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KS3 Geography - Raging Rivers: Floods

A look at rivers of the world and the causes and consequences of flooding in rivers.

Indus river

The Indus is one of the world's great rivers. 
From its headwaters in the Himalayas of Tibet, it flows north-west through India before turning sharply south across Pakistan. It finally discharges into the Arabian Sea, a journey of some 3,200km (2,000 miles). 
Although some of its water comes from melting Himalayan glaciers, the vast majority is dumped by the summer monsoon. As torrential rain sweeps in from the Indian Ocean, floods are triggered almost annually.

What could be the causes of Pakistan floods?

As seen in two halves of image below are the normal course (top) and flooded course(bottom) of the Indus river as seen from satellite images.

A ClimateWire investigation into the origins of the flood disaster uncovered evidence that points to a calamity caused by man, the cumulative effect of erratic weather forecast by climate change models, massive deforestation, and lax attention to infrastructure maintenance and engineering standards.
The story of the 2010 flooding in Pakistan is a warning to other vulnerable nations that experts believe will bear the brunt of the gradual shifts in climate and weather patterns expected over the coming decades. Read from following article..

Health Hazards after floods

Unsafe food

Floodwaters contain disease causing bacteria, dirt, oil, human and animal wastes, and farm and industrial chemicals. 

Contaminated drinking and washing water and poor sanitation

Flooding impairs clean water sources with pollutants and devastates sanitary toilets. Direct and indirect contact with the contaminants – whether through direct food intakes, vector insects such as flies, unclean hands, or dirty plates and utensils – result in waterborne illnesses and lifethreatening infection diseases.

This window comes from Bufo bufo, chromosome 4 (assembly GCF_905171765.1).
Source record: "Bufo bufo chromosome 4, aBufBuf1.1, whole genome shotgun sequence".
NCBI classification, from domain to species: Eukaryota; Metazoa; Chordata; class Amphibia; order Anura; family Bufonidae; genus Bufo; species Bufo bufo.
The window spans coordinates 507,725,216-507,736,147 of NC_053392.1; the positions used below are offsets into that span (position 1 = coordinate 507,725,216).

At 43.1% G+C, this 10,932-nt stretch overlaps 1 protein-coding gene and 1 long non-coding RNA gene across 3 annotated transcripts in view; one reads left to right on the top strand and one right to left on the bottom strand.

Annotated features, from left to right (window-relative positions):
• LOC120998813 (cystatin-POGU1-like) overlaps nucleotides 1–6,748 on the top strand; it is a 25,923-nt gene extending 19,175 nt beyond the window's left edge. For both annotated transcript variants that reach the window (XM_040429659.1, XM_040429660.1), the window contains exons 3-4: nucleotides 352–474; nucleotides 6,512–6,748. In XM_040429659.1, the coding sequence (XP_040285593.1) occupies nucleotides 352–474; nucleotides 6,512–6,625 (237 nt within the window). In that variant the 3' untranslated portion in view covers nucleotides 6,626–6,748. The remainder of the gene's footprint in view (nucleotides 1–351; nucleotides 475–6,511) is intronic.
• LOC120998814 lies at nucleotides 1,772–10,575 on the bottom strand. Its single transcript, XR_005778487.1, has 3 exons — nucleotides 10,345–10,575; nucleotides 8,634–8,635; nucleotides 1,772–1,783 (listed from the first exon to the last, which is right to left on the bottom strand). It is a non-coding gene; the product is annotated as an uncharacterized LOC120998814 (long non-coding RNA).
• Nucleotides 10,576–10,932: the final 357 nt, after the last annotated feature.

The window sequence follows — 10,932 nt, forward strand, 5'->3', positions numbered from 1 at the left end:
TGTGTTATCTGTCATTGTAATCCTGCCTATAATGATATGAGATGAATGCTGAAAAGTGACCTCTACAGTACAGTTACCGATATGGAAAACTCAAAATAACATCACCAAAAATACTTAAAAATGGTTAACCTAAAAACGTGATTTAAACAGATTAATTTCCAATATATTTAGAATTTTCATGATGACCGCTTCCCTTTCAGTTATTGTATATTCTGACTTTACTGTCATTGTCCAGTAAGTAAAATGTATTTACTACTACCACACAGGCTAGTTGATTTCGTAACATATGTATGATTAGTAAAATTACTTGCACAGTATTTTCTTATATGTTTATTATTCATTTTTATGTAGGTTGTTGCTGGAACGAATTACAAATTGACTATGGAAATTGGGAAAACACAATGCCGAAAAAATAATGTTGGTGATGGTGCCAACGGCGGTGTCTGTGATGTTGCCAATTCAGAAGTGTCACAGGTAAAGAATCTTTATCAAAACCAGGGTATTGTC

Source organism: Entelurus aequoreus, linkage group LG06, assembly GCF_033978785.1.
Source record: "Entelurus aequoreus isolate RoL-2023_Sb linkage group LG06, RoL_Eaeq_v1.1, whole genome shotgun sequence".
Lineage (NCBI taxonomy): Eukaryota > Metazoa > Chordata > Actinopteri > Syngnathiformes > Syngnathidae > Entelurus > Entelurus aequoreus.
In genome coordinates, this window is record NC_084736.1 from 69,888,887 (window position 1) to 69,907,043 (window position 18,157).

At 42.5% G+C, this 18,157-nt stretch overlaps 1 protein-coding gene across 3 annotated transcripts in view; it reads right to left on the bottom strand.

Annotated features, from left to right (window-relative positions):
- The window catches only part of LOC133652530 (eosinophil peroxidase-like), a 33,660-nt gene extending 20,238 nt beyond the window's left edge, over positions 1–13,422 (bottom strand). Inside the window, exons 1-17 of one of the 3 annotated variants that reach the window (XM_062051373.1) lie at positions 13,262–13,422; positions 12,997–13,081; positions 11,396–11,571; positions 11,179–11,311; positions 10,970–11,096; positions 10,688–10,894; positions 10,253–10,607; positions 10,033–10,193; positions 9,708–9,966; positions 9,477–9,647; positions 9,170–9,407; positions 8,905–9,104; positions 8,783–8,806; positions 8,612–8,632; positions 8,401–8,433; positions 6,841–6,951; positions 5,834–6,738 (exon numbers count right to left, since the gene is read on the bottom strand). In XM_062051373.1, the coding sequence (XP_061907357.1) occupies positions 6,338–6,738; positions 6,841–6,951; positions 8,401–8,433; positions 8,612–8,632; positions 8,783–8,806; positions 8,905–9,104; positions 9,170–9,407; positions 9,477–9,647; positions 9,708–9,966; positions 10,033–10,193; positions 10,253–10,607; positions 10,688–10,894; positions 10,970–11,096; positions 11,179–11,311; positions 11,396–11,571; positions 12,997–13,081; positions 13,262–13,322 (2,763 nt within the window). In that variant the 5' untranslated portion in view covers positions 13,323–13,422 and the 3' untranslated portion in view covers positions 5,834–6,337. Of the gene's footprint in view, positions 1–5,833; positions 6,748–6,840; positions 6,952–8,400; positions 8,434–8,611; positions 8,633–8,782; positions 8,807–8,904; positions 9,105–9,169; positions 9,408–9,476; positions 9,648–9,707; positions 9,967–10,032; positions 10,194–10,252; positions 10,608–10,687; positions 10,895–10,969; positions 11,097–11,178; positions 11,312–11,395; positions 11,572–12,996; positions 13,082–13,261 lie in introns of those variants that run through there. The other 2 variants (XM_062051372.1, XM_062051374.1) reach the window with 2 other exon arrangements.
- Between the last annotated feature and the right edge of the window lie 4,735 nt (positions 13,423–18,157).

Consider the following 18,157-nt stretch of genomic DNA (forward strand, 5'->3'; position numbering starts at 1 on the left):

Mosquitoes and animals

Prolonged rainfall and floods provide new breeding grounds – wet areas and stagnant pools – for mosquitoes and can lead to an increase in the number of mosquito-borne diseases such as malaria and dengue and West Nile fevers

Molds and mildews

Excessive exposure to molds and mildews can cause flood victims – especially those with allergies and asthma – to contract upper respiratory diseases and to trigger cold-like symptoms, e.g. sore throat, watery eyes, wheezing and dizziness

Carbon monoxide poisoning 

Post-flood carbon monoxide (CO) poisoning is reported to be a growing problem in many developed countries. CO can be found in combustion fumes, e.g. fumes generated by small gasoline engines, stoves, generators, lanterns, and gas ranges, or by burning charcoals and woods.

Other hazards when reentering and cleaning flooded homes and buildings

Besides the flood related health problems described above, flooded homes and buildings can pose other significant health hazards and risks after floodwaters recede. First of all, electrical power systems including fallen power lines can become hazardous during cleanup activities.

Mental stress and fatigue